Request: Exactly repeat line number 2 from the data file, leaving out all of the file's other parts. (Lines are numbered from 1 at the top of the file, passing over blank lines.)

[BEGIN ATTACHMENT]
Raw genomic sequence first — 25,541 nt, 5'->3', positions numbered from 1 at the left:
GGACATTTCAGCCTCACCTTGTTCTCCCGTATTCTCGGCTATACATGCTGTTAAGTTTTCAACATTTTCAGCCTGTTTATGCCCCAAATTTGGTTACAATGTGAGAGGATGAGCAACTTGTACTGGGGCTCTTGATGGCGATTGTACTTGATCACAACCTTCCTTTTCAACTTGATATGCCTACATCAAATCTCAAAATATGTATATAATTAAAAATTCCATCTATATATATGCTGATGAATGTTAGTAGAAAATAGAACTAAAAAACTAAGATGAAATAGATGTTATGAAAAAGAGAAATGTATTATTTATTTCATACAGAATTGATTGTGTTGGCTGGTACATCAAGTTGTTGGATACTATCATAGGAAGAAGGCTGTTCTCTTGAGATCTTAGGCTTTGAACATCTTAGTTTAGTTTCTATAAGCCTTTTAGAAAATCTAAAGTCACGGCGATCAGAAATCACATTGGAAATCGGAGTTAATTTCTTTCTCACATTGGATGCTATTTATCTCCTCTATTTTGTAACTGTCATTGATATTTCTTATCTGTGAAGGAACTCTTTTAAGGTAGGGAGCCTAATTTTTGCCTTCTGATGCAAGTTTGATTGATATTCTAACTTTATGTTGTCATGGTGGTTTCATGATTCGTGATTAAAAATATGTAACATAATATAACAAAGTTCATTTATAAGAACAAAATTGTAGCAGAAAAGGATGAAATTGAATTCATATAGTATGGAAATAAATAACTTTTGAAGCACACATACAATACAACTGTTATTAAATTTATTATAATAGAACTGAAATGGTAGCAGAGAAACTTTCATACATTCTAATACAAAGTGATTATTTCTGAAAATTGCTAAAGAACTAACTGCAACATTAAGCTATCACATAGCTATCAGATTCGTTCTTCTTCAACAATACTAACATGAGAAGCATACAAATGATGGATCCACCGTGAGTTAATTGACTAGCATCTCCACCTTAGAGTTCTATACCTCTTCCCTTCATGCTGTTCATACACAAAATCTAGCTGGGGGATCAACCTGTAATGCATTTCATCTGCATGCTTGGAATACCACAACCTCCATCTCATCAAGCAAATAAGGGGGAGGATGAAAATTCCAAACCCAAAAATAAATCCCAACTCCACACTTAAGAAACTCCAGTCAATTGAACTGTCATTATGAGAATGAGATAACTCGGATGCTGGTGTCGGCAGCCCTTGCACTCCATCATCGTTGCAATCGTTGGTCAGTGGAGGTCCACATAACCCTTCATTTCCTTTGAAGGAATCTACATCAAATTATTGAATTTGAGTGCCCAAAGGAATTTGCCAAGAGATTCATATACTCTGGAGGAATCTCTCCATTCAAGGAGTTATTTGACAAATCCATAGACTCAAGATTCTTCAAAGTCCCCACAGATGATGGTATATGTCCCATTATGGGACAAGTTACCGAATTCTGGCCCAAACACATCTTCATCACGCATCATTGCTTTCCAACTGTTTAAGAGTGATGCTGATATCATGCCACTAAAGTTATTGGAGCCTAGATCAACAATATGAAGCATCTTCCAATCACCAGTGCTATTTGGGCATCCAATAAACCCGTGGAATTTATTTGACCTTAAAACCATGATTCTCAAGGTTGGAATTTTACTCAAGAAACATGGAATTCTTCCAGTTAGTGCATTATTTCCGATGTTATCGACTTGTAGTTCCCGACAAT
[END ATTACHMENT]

GGACATTTCAGCCTCACCTTGTTCTCCCGTATTCTCGGCTATACATGCTGTTAAGTTTTCAACATTTTCAGCCTGTTTATGCCCCAAATTTGGTTACAATGTGAGAGGATGAGCAACTTGTACTGGGGCTCTTGATGGCGATTGTACTTGATCACAACCTTCCTTTTCAACTTGATATGCCTACATCAAATCTCAAAATATGTATATAATTAAAAATTCCATCTATATATATGCTGATGAATGTTAGTAGAAAATAGAACTAAAAAACTAAGATGAAATAGATGTTATGAAAAAGAGAAATGTATTATTTATTTCATACAGAATTGATTGTGTTGGCTGGTACATCAAGTTGTTGGATACTATCATAGGAAGAAGGCTGTTCTCTTGAGATCTTAGGCTTTGAACATCTTAGTTTAGTTTCTATAAGCCTTTTAGAAAATCTAAAGTCACGGCGATCAGAAATCACATTGGAAATCGGAGTTAATTTCTTTCTCACATTGGATGCTATTTATCTCCTCTATTTTGTAACTGTCATTGATATTTCTTATCTGTGAAGGAACTCTTTTAAGGTAGGGAGCCTAATTTTTGCCTTCTGATGCAAGTTTGATTGATATTCTAACTTTATGTTGTCATGGTGGTTTCATGATTCGTGATTAAAAATATGTAACATAATATAACAAAGTTCATTTATAAGAACAAAATTGTAGCAGAAAAGGATGAAATTGAATTCATATAGTATGGAAATAAATAACTTTTGAAGCACACATACAATACAACTGTTATTAAATTTATTATAATAGAACTGAAATGGTAGCAGAGAAACTTTCATACATTCTAATACAAAGTGATTATTTCTGAAAATTGCTAAAGAACTAACTGCAACATTAAGCTATCACATAGCTATCAGATTCGTTCTTCTTCAACAATACTAACATGAGAAGCATACAAATGATGGATCCACCGTGAGTTAATTGACTAGCATCTCCACCTTAGAGTTCTATACCTCTTCCCTTCATGCTGTTCATACACAAAATCTAGCTGGGGGATCAACCTGTAATGCATTTCATCTGCATGCTTGGAATACCACAACCTCCATCTCATCAAGCAAATAAGGGGGAGGATGAAAATTCCAAACCCAAAAATAAATCCCAACTCCACACTTAAGAAACTCCAGTCAATTGAACTGTCATTATGAGAATGAGATAACTCGGATGCTGGTGTCGGCAGCCCTTGCACTCCATCATCGTTGCAATCGTTGGTCAGTGGAGGTCCACATAACCCTTCATTTCCTTTGAAGGAATCTACATCAAATTATTGAATTTGAGTGCCCAAAGGAATTTGCCAAGAGATTCATATACTCTGGAGGAATCTCTCCATTCAAGGAGTTATTTGACAAATCCATAGACTCAAGATTCTTCAAAGTCCCCACAGATGATGGTATATGTCCCATTATGGGACAAGTTACCGAATTCTGGCCCAAACACATCTTCATCACGCATCATTGCTTTCCAACTGTTTAAGAGTGATGCTGATATCATGCCACTAAAGTTATTGGAGCCTAGATCAACAATATGAAGCATCTTCCAATCACCAGTGCTATTTGGGCATCCAATAAACCCGTGGAATTTATTTGACCTTAAAACCATGATTCTCAAGGTTGGAATTTTACTCAAGAAACATGGAATTCTTCCAGTTAGTGCATTATTTCCGATGTTATCGACTTGTAGTTCCCGACAAT